Should You Fire Your Risk Parity Manager?

Feb 22 2016 | 6:57pm ET

Editor’s note: Risk parity strategies came under pressure in 2015 as markets sold off risk en masse and asset classes fell across the board. The performance was a reminder that the strategy, which relies on diversification across equities, fixed income, emerging markets, commodities, etc. and then using leverage to boost returns from a relatively diluted basket of components, is inherently tied to beta, not alpha. However, the idea behind risk parity remains a sound one over long periods of time, writes Peter Hecht of Evanston Capital Management, as long as investors remember what it is, and what it is not.

Should You Fire Your Risk Parity Manager?

By Peter Hecht, Ph.D.

Let me be frank: Risk parity’s realized performance last year was horrible.  This is confirmed by the 2015 performance of the following simple, U.S.-oriented, risk parity-motivated portfolio consisting of 140% Barclays Agg (bonds), 35% S&P 500 (stocks), and 25% S&P GSCI (commodities), which earned approximately -7% in 2015 (assuming financing leverage is free), which is bad in both absolute terms and relative to the approximate +1% earned by the “incumbent” 60%/40% S&P 500/Barclays Agg portfolio.  

Similar results are obtained using currency-hedged global stock and bond indices, which posted approximately -6.5% and +1% for “global” risk parity and 60%/40% stock/bond, respectively.  Clearly, it’s game over for risk parity, right?

Not exactly.  

Most of the arguments cited against risk parity reflect confusion regarding what risk parity is and what it isn’t, which is critical to understand when trying to hold the strategy accountable.  In fact, the cumulative effect of this confusion led me to write an entire piece on “common risk parity misperceptions” back in 2014. In today’s piece, I will go over some of the more popular, recent criticisms of risk parity and provide an alternative, clarifying explanation.  For a more in-depth analysis, I encourage you to read my original article on common risk parity misperceptions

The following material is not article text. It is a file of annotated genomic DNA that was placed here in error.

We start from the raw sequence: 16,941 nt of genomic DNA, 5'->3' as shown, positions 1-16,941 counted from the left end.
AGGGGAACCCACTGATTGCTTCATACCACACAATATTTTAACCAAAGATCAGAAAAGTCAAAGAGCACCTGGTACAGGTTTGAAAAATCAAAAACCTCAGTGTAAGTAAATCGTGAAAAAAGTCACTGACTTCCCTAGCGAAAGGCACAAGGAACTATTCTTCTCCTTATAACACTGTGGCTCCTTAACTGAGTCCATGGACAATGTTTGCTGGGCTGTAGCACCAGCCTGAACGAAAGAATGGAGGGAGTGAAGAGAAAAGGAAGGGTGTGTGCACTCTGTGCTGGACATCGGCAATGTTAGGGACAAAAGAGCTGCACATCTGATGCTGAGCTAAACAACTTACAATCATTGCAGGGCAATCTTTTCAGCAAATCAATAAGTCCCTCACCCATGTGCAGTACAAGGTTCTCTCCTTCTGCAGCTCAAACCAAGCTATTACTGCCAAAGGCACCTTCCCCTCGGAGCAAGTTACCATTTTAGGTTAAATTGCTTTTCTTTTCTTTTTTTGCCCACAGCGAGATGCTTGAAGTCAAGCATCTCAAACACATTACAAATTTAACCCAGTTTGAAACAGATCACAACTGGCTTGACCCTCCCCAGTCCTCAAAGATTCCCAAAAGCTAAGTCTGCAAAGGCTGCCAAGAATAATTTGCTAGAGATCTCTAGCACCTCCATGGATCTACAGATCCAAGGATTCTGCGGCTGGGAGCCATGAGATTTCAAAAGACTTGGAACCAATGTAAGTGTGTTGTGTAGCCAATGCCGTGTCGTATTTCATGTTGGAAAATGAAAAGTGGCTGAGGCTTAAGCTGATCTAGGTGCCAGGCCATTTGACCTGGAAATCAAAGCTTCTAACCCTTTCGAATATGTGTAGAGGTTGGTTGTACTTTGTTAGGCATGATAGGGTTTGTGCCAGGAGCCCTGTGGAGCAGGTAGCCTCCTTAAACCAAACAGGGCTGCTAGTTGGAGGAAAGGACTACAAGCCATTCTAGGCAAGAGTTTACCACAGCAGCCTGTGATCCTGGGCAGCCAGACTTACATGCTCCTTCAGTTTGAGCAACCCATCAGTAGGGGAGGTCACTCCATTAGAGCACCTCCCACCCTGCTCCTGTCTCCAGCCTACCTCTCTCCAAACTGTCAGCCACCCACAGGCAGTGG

Criticism #1:  Hedge fund strategies such as risk parity need to make money on a consistent basis.  The negative performance of risk parity is unacceptable. While some traditional hedge fund managers might offer risk parity products, it is NOT a hedge fund strategy.  The goals and risk/return properties for standard risk parity approaches are completely different than hedge fund or absolute return strategies. Standard risk parity is about delivering long only, static, risk-balanced exposure to various traditional betas without incorporating explicit expected return views. In other words, risk parity is a type of public market, strategic (long-run) asset allocation solution. While high quality strategic asset allocations are expected to make money over the long run, the ride along the way can be very bumpy. This defense is not unique to risk parity – the “long only, static” nature of all strategic asset allocations, whether it be risk parity or some other approach, makes it impossible to avoid this “bumpy” reality.

Criticism #2:  Risk parity has recently underperformed a 60%/40% stock/bond portfolio. All strategic asset allocations, including risk parity, are about the long run. In other words, think of a strategic asset allocation as the answer to the following foundational question:  if the investor had to commit to one static portfolio (or risk) allocation over the next ~100 years, which portfolio (or risk) allocation maximizes expected return given the investor’s risk tolerance and other constraints? Therefore, comparing competing strategic asset allocations over the short run, such as risk parity versus 60%/40% stock/bond, is inconsistent with the long-run spirit of a strategic asset allocation exercise. Asking whether risk parity is expected to beat 60%/40% stock/bond over the next ~100 years is the relevant strategic asset allocation question.    

Criticism #3:  Interest rates are going to unexpectedly rise, and risk parity has a lot of bond exposure (or oil prices are going to continue to decline, and risk parity has a lot of commodity exposure).  First, good luck correctly “calling” interest rates or oil prices – both are liquid, visible, competitive markets where investor hubris is plentiful but true information advantages rarely exist. Second, even if one could correctly call interest rates (or oil prices), statements such as “interest rates are going to unexpectedly rise” are tactical (i.e. short term) in nature. With this tactical view, one would hold fewer bonds (or commodities) than the strategic asset allocation implied by the risk parity portfolio.  

However, in no way does this disprove risk parity, nor does it necessarily warrant abandoning the risk parity strategy/framework. Why?